A 12-week Bible study on being God's girl in middle school. Are you a front row, straight A student? Are you a girly girl? Are you one tough cookie? Are you an easy going friend? Take our fun personality quiz to find out which chapter will be most helpful for you. Middle school isn't easy. It's when you're figuring out who you are, who you hang out with, and what you believe. It's when friends become enemies and boys become...cute. It's obvious we need some girl time. I'll bring the discussion. You bring the chocolate. We all need a day now and then when it's Just Us Girls. Life gets tough. People get mean. How do we push through? What does God's plan mean for our lives? What does it mean to be God's girl in middle school? Well, that's what Just Us Girls is all about. Together we're going to search the Word of God and find out: * who you were meant to be * what to do about drama * where to find a good friend * how beautiful you really are * why God picked you to change the world Just Us Girls can be used as a personal devotional and a group Bible study. A Note From the Author Throughout high school I've seen girls walk away, leave their faith, and end up completely shipwrecked spiritually and physically. I've also seen girls trust God, follow His leading, and live exceptional, adventurous lives in His glory. What's the difference? Often the outcome was determined by questions and insecurities that started in middle school. This is why I wrote Just Us Girls. About the Author Hannah Duggan is a young woman fervent about God's grace and His will for the young people of this generation. As a worship leader, dance instructor, and Bible Study leader, Hannah is committed to encouraging and investing in the spiritual growth of the youth in her church and around the world. She is an active part of her parents' ministry at Calvary Chapel Hamakua in Hawaii. She is also the author of two gripping historical Christian novels about heroes and heroines throughout history. Learn more at hannahrosed.com. Praise for Just Us Girls "Just Us Girls offers big sisterly advice and practical road signs of what to expect ahead." Kathy Newman, Women's Ministry Leader at Calvary Chapel Windward "I loved Hannah as a leader because she's young and fun and always positive and she's just an amazing influence on us." Peyton, age 13 "I'm so glad Just Us Girls talked about how we are all beautiful. We forget that God made us for who we are, and that we should appreciate the things that make us different." Tierney, age 12 Praise for the Books of Hannah Duggan "I couldn't put it down - finishing it in two days. This author has developed a plot line which rivals mystery authors like Sanford and Patterson and does it with a Gospel-centered theme...I look forward to reading Hannah's next book." Katrina Ford "A page turner!" Shannon Kessler "An adventurous and emotional book...my 11 year old daughter loved it. I look forward to reading more books from this bright new author." Faith Lathrop "Loved it (as a 66 year old) and bought a copy for my two granddaughters ages 12 and 15." Amazon reviewer "I couldn't put it down! I really enjoyed it...I'd recommend it for adults or kids alike." April Jean Queja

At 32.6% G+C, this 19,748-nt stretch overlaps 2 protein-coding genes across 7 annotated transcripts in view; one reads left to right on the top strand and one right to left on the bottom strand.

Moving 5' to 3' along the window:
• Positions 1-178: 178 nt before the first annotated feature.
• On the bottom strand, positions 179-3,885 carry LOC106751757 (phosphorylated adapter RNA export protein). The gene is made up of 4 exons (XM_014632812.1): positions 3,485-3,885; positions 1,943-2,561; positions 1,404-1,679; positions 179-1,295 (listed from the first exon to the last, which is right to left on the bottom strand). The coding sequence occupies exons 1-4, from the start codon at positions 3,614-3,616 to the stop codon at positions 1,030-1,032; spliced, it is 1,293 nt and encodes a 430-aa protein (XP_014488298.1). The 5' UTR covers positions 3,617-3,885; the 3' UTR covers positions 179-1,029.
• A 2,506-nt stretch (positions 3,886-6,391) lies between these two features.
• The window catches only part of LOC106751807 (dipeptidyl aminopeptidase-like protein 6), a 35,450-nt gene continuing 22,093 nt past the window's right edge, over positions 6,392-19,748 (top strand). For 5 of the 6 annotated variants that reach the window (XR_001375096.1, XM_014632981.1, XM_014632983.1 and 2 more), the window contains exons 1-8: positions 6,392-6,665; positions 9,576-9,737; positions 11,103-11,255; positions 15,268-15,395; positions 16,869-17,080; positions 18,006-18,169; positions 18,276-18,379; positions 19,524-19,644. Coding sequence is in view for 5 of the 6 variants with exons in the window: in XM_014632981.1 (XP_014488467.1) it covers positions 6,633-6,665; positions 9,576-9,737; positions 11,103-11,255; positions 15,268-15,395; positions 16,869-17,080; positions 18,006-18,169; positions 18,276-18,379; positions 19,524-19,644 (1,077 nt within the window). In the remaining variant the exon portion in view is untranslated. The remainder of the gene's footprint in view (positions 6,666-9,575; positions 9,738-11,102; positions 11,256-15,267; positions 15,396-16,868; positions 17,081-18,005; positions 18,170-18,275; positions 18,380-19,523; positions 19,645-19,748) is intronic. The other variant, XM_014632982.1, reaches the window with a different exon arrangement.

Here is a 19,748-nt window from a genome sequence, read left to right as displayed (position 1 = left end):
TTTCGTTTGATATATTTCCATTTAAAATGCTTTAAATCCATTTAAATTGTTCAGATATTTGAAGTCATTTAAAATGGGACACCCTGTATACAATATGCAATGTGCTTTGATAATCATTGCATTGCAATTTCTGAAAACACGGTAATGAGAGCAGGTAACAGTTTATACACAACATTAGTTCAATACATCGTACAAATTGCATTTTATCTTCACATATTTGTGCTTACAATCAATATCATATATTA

|Author||: Heather Wolpert-Gawron|
|Editor||: Corwin Press|
Based on over 1000 nationwide student surveys, these 10 deep engagement strategies help you implement achievement-based cooperative learning. Includes video and a survey sample.
|Author||: Robert Munsch|
|Editor||: Scholastic Canada|
At last — Canada's favourite storyteller takes on Canada's most beloved pastime! Ciara is tired of hauling her hockey gear across town to play on the rink. It makes no sense—there is a perfectly good frozen river in her own backyard! But her dad says it's too jagged, and her mom says it's too bumpy, and her older sisters don't see why she can't keep going all the way across town, just like they did. But Ciara won't let anybody stop her. And with a little help from the neighbourhood, she knows that her team, the River Rink Rats, will finally win a game on their own brand new rink. In classic Robert Munsch style, this warm fun story of community and hockey takes a hilarious turn. With the excitement and pace of a real hockey match, the River Rink Rats play their final game on their new rink. The pressure is on; the crowd is watching; Ciara has the puck; the crowd keeps watching; the ice starts to...CRACK!; Ciara keeps playing; the ice starts to drift; the crowd starts running; Ciara shoots to SCORE and— You can be sure that no matter how the game ends, there will be hot chocolate! This ebook features read-along narration by the author.